2022: Best Windows Media Center Replacement?

Back in the XP days, Microsoft launched the excellent XP Media Center Edition (MCE), which was a slightly customised version of the bog standard XP Professional Edition, geared up to be a unified media solution to sit under your television.  Arguably launched before its time, as most TVs at the time had SCART and Component inputs, and most PCs had VGA only outputs.

Media Center  – then Windows Media Center (WMC) – became a core part of most Vista editions, and was further enhanced by a major update during Vista’s life.  By this time, large LCD TVs were commonplace, and allowed native PC connections via VGA, DVI and HDMI.

Sadly, after this major update, Microsoft lost the plot and tried to compete with Apple on their home turf, and they disbanded the Media Center team, but continued to include the software in most editions of Windows 7.

Windows 8 did not include Media Center, but did offer it as a low cost upgrade to Windows 8 Pro.  It was still, essentially, the same Media Center released during the life of Vista.

Windows 8.1 is the last version of Windows that still officially runs WMC, although there are enthusiasts who have managed to make it work on Windows 10 (though its far from a “set it and forget it” as MS updates frequently break it).


So, as of early 2022, what are the alternatives?


Well, that depends on your needs.


If you want a unified system that sits under you TV that can be controlled with low cost remote controls, and that can record/timeshift/play Live TV, you are only left with 1 option – Windows 8.1 and WMC.  WMC remains the king of such systems, is mostly “set it and forget it” (in many parts of the world, including the UK, you will need a 3rd party EPG solution, as Microsoft have abandoned providing a guide). It’s interface is clean, consistent, works great with common low cost MCE remotes, and is supremely reliable, even with power saving options enabled. It also has minimal requirements from the CPU/Memory, making it ideal for quiet PCs.

Despite no development in nearly 15 years, for this purpose, it remains head and shoulders above:

Media Portal 2: Media Portal 2 is probably the closest to MCE/WMC.  Originally based on XBMC/Kodi, it suffers those same drawbacks of Kodi ‘s Backend/Frontend architecture, namely high system requirements and unreliability when using standby on the Backend.  MP2 also has inconsistencies on the UI, as some functions only work with certain skins.  MP2 lacks any kind of remote scheduling, either native or 3rd party (Media Portal 1 does have some limited functionality in this regard though, via 3rd party, community projects). I have suffered a fair number of application glitches on the Frontend interface, especially the x64 version.  MP2 is open source and free to use, and out of the box, supports the standard MCE type remote controls on a usable 10′ interface.  The TV Server lacks a 10’ interface, so if you run the Backend and Frontend on the same PC under your TV, it’s going to need you to plug a keyboard and mouse in, and sit near, whilst you configure it, and believe me, configuring the guide is fiddly (use the WebEPG plugin they supply, but in the UK you have to adjust every channel).  Development seems slow.

Kodi: A hugely popular open source project, mostly known for the various plugins that allow illegal streaming of content.  However, as a unified system, its definitely lacking, based on the backend/frontend architecture, with everything from the backend being streamed to the frontend, even if on the same PC.  The result is high system requirements.  DVR and Live TV are afterthoughts, and poorly developed and rarely improved.  Reliability isn’t that great, particularly DVR functionality, although the robustness of the application has improved dramatically over the years.  Like other skinnable options, different skins can cause the loss of some functionality, meaning the default Confluence skin is probably the most reliable, if somewhat dull.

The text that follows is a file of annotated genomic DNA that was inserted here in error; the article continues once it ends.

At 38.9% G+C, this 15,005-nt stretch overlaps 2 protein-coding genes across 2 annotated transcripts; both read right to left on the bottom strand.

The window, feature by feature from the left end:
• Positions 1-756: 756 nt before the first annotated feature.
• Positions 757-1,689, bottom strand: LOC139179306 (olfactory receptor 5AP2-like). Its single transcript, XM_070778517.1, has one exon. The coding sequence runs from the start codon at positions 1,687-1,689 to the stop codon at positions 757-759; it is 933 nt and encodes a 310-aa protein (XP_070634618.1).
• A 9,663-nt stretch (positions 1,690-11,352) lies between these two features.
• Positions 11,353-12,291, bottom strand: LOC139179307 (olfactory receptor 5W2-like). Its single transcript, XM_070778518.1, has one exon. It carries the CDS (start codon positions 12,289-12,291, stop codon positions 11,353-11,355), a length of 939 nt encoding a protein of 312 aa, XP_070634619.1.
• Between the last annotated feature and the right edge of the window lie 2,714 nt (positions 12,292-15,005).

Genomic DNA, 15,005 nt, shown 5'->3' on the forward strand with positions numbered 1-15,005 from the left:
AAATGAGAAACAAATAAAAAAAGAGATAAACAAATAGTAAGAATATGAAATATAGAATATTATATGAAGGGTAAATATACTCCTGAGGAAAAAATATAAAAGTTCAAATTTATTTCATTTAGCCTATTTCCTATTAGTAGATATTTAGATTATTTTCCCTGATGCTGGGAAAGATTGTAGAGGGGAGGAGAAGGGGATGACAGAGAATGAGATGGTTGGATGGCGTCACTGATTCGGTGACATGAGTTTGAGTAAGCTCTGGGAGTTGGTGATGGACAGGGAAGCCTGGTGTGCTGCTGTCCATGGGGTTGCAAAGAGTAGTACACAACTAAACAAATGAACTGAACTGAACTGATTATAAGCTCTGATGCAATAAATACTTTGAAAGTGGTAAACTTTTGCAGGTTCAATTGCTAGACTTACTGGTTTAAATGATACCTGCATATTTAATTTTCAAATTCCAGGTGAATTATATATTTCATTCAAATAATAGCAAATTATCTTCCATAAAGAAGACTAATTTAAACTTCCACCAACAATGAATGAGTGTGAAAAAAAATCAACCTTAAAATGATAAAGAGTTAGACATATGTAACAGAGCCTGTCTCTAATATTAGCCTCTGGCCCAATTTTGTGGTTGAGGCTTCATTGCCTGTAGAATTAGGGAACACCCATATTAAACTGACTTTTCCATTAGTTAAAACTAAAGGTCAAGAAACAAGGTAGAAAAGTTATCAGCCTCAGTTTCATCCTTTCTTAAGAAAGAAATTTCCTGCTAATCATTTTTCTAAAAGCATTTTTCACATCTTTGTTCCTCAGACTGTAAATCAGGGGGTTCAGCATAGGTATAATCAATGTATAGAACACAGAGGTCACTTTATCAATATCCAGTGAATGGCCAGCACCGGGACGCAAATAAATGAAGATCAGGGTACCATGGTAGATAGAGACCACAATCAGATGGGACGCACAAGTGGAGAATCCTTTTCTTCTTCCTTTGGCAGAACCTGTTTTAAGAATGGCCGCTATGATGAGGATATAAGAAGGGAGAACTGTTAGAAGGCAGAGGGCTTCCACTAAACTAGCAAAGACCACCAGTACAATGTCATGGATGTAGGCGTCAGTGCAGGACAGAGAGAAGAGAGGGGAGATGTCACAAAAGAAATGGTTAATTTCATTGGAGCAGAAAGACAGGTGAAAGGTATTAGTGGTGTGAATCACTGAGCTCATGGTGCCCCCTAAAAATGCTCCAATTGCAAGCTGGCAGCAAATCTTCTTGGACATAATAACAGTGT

Plex: To enable any DVR/TV functionality, you have to buy a Plex Pass, which is either recurring monthly fee, or a one off of around £100/$120.  To be perfectly blunt, if wanting to use as an under TV solution, save your money.  It only supports a tiny subset of Hauppauge TV cards and nothing else.  There are some “community supported” cards, but in my experience, you will always be tweaking and messing around to get things working briefly.  Even if you do use a supported Hauppauge card, you will find recordings frequently fail, and the guide (only option is a really slow download from Plex) is really unreliable.  In addition, the interfaces available are dreadful, and really require the use of a keyboard and mouse – totally unsuitable as a media device for you living room.  System requirements are high, and on Windows inconsistent – The Backend server is 32bit only, but the 2 offered frontends are x64 only.  One of those offered frontends is effectively abandoned, and it looks like the other will be replaced in the future.  Its rare for code to be that bad that it needs to be abandoned.  And to do it twice….

MythTV: A Linux only option.  Whilst Linux has come a long way in terms of user friendliness, for most, it would be as familiar as Windows.  That, and the reduced tuner support, makes it a slightly more geeky solution, although premade distributions are available.  It feels less polished that other solutions mentioned, and I only have 1 tuner that will work with it, so didn’t use it for that long.


Obviously, if you are simply after a streaming box, rather than an all-in-one solution, that will change the dynamics.  But for a pure streaming device, I’d be more inclined to see what apps your Smart TV has, or look at non PC based solutions like Firestick or Roku.  As soon as you need a DVR solution though, its either a dedicated TV recorder or Microsoft Media Center. End of.

Posted by admin in Experiences